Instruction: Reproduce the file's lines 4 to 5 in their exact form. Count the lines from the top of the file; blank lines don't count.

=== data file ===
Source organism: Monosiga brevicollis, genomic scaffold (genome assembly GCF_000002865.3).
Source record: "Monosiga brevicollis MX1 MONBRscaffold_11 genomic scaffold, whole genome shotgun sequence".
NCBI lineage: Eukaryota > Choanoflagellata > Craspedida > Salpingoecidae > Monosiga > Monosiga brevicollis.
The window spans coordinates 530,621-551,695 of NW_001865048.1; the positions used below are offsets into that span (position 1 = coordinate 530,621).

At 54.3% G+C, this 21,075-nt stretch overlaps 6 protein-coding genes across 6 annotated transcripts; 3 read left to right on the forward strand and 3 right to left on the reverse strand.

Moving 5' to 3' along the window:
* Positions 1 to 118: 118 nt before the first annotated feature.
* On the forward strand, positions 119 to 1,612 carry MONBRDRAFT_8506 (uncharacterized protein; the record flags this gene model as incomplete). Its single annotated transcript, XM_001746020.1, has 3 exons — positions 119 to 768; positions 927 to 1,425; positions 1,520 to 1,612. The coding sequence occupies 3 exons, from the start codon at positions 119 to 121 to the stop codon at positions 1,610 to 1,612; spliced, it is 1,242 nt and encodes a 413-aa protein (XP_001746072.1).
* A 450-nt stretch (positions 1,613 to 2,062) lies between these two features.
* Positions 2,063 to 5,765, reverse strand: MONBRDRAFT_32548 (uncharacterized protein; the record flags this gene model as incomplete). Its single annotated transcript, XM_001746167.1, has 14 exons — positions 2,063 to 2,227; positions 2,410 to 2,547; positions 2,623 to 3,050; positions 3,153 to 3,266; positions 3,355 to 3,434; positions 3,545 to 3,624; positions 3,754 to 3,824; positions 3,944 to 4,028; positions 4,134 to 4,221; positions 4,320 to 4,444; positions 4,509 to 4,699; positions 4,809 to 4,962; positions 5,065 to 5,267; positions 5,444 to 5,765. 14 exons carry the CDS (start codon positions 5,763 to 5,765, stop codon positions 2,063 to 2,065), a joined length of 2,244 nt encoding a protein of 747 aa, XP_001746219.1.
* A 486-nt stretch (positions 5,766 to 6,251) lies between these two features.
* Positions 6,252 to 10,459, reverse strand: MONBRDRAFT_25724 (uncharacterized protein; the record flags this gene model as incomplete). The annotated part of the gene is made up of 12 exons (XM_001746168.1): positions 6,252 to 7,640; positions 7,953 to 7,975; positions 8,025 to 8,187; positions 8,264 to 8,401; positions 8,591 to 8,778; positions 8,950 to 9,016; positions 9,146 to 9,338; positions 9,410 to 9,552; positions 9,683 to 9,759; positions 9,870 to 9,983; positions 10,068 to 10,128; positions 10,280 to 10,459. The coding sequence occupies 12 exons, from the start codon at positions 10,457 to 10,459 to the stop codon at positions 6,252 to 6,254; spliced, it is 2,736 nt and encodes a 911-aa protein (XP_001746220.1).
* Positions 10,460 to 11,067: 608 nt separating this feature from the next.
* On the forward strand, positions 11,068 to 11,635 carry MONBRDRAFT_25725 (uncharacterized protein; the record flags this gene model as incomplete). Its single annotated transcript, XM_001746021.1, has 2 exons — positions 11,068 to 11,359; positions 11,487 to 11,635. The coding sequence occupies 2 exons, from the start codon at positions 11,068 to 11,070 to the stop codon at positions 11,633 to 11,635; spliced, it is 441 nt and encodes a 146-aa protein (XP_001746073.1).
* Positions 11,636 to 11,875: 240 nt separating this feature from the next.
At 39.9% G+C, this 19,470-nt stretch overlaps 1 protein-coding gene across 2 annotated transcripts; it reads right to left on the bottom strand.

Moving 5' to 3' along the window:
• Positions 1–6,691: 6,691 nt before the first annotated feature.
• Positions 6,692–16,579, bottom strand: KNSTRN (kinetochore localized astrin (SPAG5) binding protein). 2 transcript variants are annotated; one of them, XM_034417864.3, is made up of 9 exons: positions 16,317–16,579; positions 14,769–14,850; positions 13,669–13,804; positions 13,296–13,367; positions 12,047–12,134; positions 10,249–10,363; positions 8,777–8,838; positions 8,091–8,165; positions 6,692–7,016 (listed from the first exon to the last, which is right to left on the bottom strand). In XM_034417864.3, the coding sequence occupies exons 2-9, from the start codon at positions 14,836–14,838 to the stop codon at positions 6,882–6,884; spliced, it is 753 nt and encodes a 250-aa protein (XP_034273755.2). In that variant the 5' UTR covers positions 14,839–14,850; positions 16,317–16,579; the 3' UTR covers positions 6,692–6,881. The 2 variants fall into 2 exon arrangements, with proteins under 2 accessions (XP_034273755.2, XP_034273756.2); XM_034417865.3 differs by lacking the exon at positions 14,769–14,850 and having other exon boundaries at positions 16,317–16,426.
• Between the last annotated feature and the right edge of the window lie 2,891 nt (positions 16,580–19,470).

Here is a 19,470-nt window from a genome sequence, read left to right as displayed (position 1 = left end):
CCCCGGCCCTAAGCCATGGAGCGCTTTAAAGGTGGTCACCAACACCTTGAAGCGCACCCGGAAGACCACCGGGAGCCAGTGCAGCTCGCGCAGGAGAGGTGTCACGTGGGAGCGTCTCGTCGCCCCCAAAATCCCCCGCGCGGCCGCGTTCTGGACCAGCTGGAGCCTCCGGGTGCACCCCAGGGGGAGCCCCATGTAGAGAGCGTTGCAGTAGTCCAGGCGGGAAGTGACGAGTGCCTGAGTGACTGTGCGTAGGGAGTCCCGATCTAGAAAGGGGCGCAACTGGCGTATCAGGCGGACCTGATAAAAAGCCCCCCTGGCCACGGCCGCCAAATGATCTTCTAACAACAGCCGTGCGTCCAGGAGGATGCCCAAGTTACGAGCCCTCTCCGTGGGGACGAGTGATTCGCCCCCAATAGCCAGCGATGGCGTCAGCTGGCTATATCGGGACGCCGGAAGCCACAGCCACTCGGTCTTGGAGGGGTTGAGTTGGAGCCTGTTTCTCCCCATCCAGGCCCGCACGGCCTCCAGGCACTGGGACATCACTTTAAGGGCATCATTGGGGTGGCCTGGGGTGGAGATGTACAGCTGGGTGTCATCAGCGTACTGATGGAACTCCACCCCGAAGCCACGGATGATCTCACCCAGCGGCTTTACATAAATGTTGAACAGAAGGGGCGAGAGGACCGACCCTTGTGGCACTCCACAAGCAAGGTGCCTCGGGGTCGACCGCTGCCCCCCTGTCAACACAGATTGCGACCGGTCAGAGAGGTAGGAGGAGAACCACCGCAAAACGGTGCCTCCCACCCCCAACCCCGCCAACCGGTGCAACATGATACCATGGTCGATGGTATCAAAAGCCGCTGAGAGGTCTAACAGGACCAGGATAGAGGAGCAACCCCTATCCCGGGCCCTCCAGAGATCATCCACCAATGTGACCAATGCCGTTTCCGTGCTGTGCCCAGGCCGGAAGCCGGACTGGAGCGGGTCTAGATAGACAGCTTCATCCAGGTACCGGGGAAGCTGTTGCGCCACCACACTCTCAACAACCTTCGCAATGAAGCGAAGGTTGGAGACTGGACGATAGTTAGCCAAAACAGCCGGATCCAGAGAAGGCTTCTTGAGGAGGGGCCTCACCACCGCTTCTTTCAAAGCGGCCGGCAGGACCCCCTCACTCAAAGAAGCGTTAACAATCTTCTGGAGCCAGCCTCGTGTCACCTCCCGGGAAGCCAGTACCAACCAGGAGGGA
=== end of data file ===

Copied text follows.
The window spans coordinates 530,621-551,695 of NW_001865048.1; the positions used below are offsets into that span (position 1 = coordinate 530,621).

At 54.3% G+C, this 21,075-nt stretch overlaps 6 protein-coding genes across 6 annotated transcripts; 3 read left to right on the forward strand and 3 right to left on the reverse strand.